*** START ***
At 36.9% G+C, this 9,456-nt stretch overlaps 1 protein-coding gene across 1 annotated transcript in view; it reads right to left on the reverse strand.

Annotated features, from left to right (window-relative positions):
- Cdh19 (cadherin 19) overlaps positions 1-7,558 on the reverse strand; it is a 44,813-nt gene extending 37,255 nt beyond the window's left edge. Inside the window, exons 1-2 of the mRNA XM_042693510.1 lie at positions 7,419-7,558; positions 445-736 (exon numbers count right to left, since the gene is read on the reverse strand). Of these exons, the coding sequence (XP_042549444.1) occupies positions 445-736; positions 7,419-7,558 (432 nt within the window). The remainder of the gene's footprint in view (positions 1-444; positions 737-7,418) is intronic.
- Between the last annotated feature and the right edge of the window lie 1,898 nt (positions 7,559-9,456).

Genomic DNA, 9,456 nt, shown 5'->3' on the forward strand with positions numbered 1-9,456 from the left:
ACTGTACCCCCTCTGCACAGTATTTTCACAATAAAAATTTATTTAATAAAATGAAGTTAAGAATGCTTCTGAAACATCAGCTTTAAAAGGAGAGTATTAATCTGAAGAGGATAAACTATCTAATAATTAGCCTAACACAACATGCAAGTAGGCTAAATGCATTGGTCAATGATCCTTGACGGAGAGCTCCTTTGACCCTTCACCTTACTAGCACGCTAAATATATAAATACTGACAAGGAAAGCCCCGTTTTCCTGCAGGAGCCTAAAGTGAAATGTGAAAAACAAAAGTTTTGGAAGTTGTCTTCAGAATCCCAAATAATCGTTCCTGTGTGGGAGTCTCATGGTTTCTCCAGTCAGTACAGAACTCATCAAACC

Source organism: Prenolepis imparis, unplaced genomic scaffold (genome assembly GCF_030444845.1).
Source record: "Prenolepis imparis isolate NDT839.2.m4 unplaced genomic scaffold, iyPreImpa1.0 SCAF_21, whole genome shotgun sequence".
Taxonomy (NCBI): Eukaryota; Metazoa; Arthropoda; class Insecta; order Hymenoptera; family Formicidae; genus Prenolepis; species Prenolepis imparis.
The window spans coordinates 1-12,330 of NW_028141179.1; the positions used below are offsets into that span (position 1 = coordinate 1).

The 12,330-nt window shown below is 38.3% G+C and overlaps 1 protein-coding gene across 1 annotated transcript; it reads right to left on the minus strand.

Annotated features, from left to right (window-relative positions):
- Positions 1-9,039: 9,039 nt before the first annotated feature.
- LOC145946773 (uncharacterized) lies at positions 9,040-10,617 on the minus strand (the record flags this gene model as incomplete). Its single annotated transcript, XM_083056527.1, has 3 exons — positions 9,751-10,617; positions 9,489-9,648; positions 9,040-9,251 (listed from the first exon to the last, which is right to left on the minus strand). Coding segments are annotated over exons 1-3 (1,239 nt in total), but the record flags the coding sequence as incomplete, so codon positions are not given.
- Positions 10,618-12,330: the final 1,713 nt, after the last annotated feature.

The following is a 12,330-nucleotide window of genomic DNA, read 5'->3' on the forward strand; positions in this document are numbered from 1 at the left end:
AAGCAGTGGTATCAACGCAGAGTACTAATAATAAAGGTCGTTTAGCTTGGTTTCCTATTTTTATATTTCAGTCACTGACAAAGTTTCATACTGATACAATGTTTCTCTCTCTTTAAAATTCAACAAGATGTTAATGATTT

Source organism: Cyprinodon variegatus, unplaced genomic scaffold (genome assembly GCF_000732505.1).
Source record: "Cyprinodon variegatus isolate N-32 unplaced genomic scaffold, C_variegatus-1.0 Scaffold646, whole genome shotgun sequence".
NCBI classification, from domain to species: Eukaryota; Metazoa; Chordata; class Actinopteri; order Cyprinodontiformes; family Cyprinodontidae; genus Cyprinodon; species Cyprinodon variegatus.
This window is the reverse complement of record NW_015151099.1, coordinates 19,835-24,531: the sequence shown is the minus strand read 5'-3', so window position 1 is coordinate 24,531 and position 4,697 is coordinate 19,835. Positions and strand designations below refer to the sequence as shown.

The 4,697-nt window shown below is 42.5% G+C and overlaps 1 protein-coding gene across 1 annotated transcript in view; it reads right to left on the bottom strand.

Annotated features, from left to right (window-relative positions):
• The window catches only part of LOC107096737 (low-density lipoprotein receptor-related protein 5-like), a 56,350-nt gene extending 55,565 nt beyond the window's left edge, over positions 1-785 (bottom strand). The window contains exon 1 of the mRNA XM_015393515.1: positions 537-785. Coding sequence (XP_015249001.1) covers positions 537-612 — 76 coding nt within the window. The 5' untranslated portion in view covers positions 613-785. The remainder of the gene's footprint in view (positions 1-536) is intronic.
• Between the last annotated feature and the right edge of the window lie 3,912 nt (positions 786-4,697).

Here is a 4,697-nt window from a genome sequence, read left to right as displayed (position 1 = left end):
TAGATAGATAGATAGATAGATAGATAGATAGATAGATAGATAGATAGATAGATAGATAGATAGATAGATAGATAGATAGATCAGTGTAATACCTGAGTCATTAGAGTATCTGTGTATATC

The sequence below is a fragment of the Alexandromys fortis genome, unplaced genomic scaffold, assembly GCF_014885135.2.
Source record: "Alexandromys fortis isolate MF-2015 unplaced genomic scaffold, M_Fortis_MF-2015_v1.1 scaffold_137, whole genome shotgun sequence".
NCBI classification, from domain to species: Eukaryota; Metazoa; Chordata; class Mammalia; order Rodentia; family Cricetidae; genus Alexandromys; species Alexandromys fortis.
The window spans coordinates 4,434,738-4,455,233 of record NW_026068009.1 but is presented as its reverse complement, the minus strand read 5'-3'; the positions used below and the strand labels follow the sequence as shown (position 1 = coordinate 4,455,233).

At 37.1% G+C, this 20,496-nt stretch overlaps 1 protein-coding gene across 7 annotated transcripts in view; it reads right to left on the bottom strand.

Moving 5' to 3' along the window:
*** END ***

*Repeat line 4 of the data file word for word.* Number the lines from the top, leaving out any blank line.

- Between the last annotated feature and the right edge of the window lie 1,898 nt (positions 7,559-9,456).